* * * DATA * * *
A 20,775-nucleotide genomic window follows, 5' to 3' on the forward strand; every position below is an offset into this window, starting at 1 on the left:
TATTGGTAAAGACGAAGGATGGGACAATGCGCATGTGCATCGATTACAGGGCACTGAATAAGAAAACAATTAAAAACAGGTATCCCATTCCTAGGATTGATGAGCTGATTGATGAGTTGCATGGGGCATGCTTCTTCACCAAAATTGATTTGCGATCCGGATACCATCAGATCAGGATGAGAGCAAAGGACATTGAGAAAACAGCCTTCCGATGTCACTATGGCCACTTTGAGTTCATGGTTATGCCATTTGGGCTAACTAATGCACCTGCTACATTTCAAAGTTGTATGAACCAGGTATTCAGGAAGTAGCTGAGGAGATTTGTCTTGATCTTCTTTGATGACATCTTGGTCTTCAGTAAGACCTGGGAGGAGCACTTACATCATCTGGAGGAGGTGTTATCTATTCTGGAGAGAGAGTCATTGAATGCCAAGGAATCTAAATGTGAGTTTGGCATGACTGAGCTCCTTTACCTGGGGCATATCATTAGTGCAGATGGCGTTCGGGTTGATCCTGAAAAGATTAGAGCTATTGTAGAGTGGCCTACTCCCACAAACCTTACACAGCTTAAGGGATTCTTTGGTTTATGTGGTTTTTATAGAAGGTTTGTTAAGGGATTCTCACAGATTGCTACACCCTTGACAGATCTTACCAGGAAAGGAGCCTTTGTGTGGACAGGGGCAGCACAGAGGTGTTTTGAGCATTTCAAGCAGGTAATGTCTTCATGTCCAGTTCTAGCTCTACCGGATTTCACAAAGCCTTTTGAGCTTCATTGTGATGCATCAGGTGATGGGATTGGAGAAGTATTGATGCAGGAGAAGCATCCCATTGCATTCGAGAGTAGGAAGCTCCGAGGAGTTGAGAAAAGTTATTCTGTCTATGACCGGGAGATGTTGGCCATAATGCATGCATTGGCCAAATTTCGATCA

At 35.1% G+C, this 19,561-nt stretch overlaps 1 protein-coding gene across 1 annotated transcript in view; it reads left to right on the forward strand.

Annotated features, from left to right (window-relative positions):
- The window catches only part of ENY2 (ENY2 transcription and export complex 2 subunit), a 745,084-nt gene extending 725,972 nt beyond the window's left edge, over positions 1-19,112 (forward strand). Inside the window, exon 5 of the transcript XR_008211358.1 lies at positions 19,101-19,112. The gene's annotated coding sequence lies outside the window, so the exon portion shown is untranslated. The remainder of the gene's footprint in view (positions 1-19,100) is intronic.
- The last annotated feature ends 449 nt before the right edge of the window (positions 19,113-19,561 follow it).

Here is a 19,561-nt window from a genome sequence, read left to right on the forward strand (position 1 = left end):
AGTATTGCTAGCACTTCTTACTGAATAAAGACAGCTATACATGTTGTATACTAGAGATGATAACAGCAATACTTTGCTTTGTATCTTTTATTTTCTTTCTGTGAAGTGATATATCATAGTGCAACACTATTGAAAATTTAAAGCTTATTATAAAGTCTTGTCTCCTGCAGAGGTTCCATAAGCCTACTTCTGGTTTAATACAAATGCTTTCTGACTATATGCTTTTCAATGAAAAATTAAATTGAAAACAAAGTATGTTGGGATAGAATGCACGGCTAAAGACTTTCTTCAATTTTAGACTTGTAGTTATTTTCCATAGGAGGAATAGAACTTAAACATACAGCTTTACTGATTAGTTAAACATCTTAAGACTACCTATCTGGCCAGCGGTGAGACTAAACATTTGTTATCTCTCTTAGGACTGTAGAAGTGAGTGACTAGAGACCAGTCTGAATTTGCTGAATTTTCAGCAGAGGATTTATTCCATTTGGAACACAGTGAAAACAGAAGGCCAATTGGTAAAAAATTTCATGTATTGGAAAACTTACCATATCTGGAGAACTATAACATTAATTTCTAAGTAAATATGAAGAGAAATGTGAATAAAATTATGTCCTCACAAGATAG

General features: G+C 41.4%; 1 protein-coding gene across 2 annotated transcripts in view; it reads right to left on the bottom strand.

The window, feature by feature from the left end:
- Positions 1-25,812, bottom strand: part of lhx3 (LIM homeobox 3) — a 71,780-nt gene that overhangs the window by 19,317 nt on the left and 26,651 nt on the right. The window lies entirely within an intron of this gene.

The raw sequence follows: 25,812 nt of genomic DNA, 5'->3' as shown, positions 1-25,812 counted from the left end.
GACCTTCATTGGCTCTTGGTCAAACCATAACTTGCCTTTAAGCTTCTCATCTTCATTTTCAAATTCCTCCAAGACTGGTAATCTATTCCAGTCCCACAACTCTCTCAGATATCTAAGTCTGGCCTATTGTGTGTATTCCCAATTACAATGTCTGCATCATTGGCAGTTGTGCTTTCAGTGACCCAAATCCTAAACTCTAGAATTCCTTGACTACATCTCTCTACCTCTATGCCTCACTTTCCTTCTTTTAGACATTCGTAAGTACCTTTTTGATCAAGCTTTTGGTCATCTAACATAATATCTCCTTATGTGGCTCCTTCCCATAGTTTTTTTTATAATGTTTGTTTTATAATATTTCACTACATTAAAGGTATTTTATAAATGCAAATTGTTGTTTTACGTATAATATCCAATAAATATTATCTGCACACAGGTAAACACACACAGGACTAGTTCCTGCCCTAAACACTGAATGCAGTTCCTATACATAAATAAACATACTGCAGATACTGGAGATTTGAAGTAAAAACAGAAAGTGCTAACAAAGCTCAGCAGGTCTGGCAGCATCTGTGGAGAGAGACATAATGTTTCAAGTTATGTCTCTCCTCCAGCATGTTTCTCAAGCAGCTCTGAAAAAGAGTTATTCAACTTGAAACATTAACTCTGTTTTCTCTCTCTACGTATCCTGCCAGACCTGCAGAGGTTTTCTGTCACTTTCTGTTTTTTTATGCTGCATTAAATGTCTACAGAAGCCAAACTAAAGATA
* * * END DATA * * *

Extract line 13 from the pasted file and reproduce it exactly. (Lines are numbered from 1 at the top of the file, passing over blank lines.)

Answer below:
GACCTTCATTGGCTCTTGGTCAAACCATAACTTGCCTTTAAGCTTCTCATCTTCATTTTCAAATTCCTCCAAGACTGGTAATCTATTCCAGTCCCACAACTCTCTCAGATATCTAAGTCTGGCCTATTGTGTGTATTCCCAATTACAATGTCTGCATCATTGGCAGTTGTGCTTTCAGTGACCCAAATCCTAAACTCTAGAATTCCTTGACTACATCTCTCTACCTCTATGCCTCACTTTCCTTCTTTTAGACATTCGTAAGTACCTTTTTGATCAAGCTTTTGGTCATCTAACATAATATCTCCTTATGTGGCTCCTTCCCATAGTTTTTTTTATAATGTTTGTTTTATAATATTTCACTACATTAAAGGTATTTTATAAATGCAAATTGTTGTTTTACGTATAATATCCAATAAATATTATCTGCACACAGGTAAACACACACAGGACTAGTTCCTGCCCTAAACACTGAATGCAGTTCCTATACATAAATAAACATACTGCAGATACTGGAGATTTGAAGTAAAAACAGAAAGTGCTAACAAAGCTCAGCAGGTCTGGCAGCATCTGTGGAGAGAGACATAATGTTTCAAGTTATGTCTCTCCTCCAGCATGTTTCTCAAGCAGCTCTGAAAAAGAGTTATTCAACTTGAAACATTAACTCTGTTTTCTCTCTCTACGTATCCTGCCAGACCTGCAGAGGTTTTCTGTCACTTTCTGTTTTTTTATGCTGCATTAAATGTCTACAGAAGCCAAACTAAAGATA